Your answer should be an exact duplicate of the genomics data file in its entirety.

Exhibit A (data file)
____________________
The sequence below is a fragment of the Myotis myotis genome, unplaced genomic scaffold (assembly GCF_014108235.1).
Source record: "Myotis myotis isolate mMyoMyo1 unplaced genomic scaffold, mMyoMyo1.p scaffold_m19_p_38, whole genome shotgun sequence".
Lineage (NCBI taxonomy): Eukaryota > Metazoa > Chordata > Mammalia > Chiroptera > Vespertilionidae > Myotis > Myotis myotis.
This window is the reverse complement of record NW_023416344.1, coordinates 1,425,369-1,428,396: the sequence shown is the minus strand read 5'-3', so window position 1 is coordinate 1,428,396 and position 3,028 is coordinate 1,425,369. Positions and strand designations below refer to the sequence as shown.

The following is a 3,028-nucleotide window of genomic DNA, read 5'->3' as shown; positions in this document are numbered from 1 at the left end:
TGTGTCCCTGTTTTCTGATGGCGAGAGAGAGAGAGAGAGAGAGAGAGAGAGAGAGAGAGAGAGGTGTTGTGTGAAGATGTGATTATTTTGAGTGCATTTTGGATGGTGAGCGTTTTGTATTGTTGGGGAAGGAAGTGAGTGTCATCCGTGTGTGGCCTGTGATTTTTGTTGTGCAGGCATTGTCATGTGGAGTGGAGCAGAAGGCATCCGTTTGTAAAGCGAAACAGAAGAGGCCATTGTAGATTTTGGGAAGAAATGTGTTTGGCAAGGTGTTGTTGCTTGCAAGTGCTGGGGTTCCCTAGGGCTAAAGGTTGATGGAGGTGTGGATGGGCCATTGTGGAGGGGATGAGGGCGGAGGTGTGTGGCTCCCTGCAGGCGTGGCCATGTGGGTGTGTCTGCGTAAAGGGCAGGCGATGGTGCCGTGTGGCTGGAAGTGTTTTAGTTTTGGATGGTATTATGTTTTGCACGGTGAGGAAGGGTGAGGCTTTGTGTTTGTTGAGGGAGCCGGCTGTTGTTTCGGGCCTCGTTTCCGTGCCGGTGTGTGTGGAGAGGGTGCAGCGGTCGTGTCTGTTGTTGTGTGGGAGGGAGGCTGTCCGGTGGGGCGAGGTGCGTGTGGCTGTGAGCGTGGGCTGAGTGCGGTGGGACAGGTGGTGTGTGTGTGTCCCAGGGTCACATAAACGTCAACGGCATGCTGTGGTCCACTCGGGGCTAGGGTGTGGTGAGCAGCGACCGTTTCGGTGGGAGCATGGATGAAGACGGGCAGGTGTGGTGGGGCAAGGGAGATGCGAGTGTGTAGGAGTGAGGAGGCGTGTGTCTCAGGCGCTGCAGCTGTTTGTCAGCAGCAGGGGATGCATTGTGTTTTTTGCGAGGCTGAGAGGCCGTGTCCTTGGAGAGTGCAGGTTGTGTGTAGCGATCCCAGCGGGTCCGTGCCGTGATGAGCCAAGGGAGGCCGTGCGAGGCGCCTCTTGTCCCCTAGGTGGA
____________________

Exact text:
The sequence below is a fragment of the Myotis myotis genome, unplaced genomic scaffold (assembly GCF_014108235.1).
Source record: "Myotis myotis isolate mMyoMyo1 unplaced genomic scaffold, mMyoMyo1.p scaffold_m19_p_38, whole genome shotgun sequence".
Lineage (NCBI taxonomy): Eukaryota > Metazoa > Chordata > Mammalia > Chiroptera > Vespertilionidae > Myotis > Myotis myotis.
This window is the reverse complement of record NW_023416344.1, coordinates 1,425,369-1,428,396: the sequence shown is the minus strand read 5'-3', so window position 1 is coordinate 1,428,396 and position 3,028 is coordinate 1,425,369. Positions and strand designations below refer to the sequence as shown.

The following is a 3,028-nucleotide window of genomic DNA, read 5'->3' as shown; positions in this document are numbered from 1 at the left end:
TGTGTCCCTGTTTTCTGATGGCGAGAGAGAGAGAGAGAGAGAGAGAGAGAGAGAGAGAGAGAGGTGTTGTGTGAAGATGTGATTATTTTGAGTGCATTTTGGATGGTGAGCGTTTTGTATTGTTGGGGAAGGAAGTGAGTGTCATCCGTGTGTGGCCTGTGATTTTTGTTGTGCAGGCATTGTCATGTGGAGTGGAGCAGAAGGCATCCGTTTGTAAAGCGAAACAGAAGAGGCCATTGTAGATTTTGGGAAGAAATGTGTTTGGCAAGGTGTTGTTGCTTGCAAGTGCTGGGGTTCCCTAGGGCTAAAGGTTGATGGAGGTGTGGATGGGCCATTGTGGAGGGGATGAGGGCGGAGGTGTGTGGCTCCCTGCAGGCGTGGCCATGTGGGTGTGTCTGCGTAAAGGGCAGGCGATGGTGCCGTGTGGCTGGAAGTGTTTTAGTTTTGGATGGTATTATGTTTTGCACGGTGAGGAAGGGTGAGGCTTTGTGTTTGTTGAGGGAGCCGGCTGTTGTTTCGGGCCTCGTTTCCGTGCCGGTGTGTGTGGAGAGGGTGCAGCGGTCGTGTCTGTTGTTGTGTGGGAGGGAGGCTGTCCGGTGGGGCGAGGTGCGTGTGGCTGTGAGCGTGGGCTGAGTGCGGTGGGACAGGTGGTGTGTGTGTGTCCCAGGGTCACATAAACGTCAACGGCATGCTGTGGTCCACTCGGGGCTAGGGTGTGGTGAGCAGCGACCGTTTCGGTGGGAGCATGGATGAAGACGGGCAGGTGTGGTGGGGCAAGGGAGATGCGAGTGTGTAGGAGTGAGGAGGCGTGTGTCTCAGGCGCTGCAGCTGTTTGTCAGCAGCAGGGGATGCATTGTGTTTTTTGCGAGGCTGAGAGGCCGTGTCCTTGGAGAGTGCAGGTTGTGTGTAGCGATCCCAGCGGGTCCGTGCCGTGATGAGCCAAGGGAGGCCGTGCGAGGCGCCTCTTGTCCCCTAGGTGGA